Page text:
The Crans Montana Forum’s annual foray in Morocco highlighted the Sahara region and the future of Morocco’s Africa strategy while creating a platform for the international exchange of ideas and deal-making. The BBC was busy tracing the lineage of a dress from Inditex, a Spanish company, illustrating the global nature of the textile industry.
Crans Montana Draws Record Attendance. More than 1,000 delegates attended this year’s Crans Montana Forum to discuss developments in Africa and how to support South-South cooperation. Moroccan ministers joined senior African government officials, a special delegation from Small Island Developing States (SIDS), and delegates from across Asia and Africa for five days in Dakhla, which hosted the event for the third consecutive year under the theme “Towards a New Africa for the 21st Century – Stability, Cohesion and Solidarity for a Sustainable Development.” Among topics discussed were food security, sustainable agriculture, renewable energies, public health, migration to Europe, and women’s participation in economic and political development.
In his message to the Forum, King Mohammed VI made reference to Morocco’s return to the African Union, noting that it will be at the forefront of contributing to serving Africa’s interests and “consolidating its peoples’ unity and cohesion.” He made the point that with this cooperation “Morocco will not, however, give up defending its lofty interests, particularly its national unity and territorial integrity.” For Morocco, the Sahara is a region of historic and cultural import, and is now being touted as a center from which to promote communications and trade with sub-Saharan African states.
According to an article by the Indo-Asian News Service on the Forum, “Morocco has launched a number of infrastructure projects in the Western Sahara…– part of an $8 billion development plan designed to ‘make the Moroccan Sahara a hub for communication and exchange with sub-Saharan African countries.’ The projects include new ports, fish markets, desalinization and fertilizer plants, and road infrastructure improvements.”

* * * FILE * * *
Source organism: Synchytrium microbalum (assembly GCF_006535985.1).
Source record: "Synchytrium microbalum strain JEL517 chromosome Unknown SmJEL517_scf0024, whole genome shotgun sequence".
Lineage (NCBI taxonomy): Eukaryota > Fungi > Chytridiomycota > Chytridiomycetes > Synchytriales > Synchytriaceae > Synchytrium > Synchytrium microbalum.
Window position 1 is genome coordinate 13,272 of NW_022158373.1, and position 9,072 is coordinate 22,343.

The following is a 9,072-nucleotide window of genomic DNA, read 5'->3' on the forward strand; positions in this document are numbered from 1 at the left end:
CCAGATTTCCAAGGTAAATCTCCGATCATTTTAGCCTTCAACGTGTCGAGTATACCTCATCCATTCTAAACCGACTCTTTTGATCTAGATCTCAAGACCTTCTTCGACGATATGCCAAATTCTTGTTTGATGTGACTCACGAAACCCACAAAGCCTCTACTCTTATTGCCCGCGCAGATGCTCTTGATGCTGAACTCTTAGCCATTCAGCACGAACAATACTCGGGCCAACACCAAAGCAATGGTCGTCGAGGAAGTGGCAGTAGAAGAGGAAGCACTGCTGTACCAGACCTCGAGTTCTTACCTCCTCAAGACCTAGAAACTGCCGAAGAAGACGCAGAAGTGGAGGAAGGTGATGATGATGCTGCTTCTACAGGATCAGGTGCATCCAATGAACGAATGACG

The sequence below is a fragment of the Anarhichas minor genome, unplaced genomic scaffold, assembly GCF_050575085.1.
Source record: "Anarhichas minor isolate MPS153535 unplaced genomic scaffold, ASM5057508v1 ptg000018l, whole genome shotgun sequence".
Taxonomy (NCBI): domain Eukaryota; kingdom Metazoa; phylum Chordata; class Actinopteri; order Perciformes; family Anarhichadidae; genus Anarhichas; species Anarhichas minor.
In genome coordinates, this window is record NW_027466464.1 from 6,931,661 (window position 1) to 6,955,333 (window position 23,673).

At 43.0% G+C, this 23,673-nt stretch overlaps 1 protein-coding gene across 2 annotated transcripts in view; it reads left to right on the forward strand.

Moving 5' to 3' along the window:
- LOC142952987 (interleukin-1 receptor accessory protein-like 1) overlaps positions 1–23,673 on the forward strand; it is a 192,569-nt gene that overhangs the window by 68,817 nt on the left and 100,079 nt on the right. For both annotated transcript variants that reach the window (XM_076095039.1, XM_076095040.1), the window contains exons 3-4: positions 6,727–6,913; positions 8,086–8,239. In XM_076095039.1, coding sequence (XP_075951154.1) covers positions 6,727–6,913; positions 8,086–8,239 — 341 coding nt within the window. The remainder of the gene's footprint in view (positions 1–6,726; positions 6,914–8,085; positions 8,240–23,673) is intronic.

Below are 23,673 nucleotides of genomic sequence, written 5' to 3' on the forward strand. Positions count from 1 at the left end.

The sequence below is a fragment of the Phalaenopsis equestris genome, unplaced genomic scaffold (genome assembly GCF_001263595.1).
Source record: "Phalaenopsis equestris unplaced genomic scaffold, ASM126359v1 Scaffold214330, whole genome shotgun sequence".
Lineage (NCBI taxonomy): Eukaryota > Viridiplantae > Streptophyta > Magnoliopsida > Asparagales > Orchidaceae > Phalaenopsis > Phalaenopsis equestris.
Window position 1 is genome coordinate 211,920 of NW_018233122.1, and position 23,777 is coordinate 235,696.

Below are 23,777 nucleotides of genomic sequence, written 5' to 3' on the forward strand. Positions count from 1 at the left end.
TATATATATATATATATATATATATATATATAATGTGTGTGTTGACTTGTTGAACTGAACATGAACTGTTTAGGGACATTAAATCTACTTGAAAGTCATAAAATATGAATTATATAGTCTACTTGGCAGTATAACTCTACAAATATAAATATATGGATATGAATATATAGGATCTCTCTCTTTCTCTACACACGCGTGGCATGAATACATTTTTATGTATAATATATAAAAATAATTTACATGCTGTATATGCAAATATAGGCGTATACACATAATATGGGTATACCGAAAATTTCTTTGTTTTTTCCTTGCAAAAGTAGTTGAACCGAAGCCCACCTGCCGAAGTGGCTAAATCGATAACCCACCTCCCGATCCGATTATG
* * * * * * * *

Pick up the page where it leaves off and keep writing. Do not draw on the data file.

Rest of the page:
The Daily Sabah wrote about an interesting sub-text of the gathering: improving ties between Africa and Pacific Islands, as many of them will suffer the consequences of climate change if more countries don’t take responsibility for the goals of COP22. The Forum gave these countries an opportunity to become more engaged in building solutions to avoid catastrophic results from climate change.
Another message of interest was voiced by delegates from Turkey who talked about the role their country can play to support development in Africa. Nezaket Emine Atasoy, head of the Industrialist Businesswomen and Businessmen Confederation (SANKON), told The Daily Sabah that “Turkey has the potential to make investments in Africa. ‘Construction, infrastructure and energy sectors are the main ones for investment. Moreover, farming is a growing sector and investments in this field may create an opportunity to turn African countries into exporters.’ She also added that African businessmen and politicians were very positive on Turkey’s growing interest in the continent.”